The performance of the East of England Ambulance Service deteriorated further in 2013-14 as it missed all of its targets in Cambridgeshire and Peterborough.

This snapshot of the troubled trust’s performance was revealed in the annual report of the Cambridgeshire and Peterborough Clinical Commissioning Group, which described a “notable dip in performance” in some of its urban areas.

According to the CCG’s report, the trust reponded to 73.6 per cent of “red 1 calls” for immediately life threatening situations within eight minutes against a target of 75 per cent in 2013-14.

This represented a single percentage point drop in performance from the previous year.

Only 69.4 per cent per cent of “red 2 calls”, which may be life threatening but less time critical were responded to within eight minutes against a 75 per cent target. Last year the trust responded to 74.3 per cent of these type of calls within that period.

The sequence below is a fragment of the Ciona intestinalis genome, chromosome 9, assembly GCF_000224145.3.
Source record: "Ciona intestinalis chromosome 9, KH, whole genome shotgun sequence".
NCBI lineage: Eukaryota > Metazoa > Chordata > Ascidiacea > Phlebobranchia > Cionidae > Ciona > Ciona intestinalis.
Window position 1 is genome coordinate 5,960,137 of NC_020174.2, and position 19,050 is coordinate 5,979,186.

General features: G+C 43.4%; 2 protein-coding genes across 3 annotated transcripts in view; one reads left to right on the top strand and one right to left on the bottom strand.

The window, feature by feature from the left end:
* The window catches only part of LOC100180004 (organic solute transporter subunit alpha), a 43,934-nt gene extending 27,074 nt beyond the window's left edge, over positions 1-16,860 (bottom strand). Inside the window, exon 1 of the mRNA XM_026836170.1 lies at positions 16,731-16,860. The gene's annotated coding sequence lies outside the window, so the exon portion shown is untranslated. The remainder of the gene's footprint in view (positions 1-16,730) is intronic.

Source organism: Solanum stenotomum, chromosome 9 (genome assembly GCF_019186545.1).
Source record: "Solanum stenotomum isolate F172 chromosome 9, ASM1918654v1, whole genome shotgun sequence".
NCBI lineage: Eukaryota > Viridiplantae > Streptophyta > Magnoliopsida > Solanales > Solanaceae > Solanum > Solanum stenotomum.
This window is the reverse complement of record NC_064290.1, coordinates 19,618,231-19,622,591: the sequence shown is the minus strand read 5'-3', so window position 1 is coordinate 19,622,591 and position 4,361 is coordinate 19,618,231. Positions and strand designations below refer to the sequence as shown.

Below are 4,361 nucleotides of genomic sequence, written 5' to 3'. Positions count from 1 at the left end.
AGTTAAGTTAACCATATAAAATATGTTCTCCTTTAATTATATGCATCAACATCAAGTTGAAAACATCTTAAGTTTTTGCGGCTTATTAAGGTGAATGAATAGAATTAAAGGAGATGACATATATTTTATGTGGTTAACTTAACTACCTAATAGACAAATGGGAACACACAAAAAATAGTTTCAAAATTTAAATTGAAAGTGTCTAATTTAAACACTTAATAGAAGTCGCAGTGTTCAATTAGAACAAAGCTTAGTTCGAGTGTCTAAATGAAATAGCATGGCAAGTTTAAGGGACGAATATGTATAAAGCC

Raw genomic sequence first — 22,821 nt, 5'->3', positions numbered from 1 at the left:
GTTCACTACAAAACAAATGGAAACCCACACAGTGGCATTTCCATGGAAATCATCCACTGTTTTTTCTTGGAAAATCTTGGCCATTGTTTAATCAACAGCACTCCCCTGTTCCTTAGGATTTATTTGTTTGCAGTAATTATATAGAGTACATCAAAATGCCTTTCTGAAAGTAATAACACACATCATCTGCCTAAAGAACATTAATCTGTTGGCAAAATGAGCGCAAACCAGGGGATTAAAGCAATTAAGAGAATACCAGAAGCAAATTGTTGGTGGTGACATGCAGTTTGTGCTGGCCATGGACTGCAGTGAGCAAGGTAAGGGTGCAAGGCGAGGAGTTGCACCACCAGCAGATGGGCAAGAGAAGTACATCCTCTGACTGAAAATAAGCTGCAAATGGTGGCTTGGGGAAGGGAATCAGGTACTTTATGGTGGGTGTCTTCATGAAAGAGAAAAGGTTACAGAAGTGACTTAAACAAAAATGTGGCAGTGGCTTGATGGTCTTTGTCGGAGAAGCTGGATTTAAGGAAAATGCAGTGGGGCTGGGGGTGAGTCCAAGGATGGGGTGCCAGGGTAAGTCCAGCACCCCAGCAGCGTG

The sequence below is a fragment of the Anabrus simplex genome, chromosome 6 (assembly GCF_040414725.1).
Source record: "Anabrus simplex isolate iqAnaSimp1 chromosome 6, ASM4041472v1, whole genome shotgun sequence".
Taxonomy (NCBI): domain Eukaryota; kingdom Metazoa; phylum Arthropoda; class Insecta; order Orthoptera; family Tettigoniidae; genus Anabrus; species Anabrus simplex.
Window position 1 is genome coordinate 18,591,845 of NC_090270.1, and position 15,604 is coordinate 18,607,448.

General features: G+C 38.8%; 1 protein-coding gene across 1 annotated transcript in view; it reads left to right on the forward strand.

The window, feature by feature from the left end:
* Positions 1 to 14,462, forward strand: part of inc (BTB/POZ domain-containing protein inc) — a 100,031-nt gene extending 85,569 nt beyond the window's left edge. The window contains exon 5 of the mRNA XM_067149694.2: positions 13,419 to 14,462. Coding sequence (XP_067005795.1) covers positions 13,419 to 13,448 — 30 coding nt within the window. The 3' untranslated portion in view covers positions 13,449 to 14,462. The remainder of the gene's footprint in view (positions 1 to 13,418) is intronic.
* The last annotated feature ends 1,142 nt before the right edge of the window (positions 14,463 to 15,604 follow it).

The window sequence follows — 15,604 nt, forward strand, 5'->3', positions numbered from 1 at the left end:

The CCG’s annual report said the trust’s “historical trend of not delivering against… national targets continued throughout 2013-14”. Its performance had “deteriorated overall in comparison to prior year at both regional and local level”.

The report said the CCG had been “reassured” by the appointment of Anthony Marsh, the trust’s chief executive which it said had “considerable experience in turning around failing ambulance trusts”.

The CCG had agreed to revinvest into the trust’s recovery plan all the penalties and fines which it would normally be owed.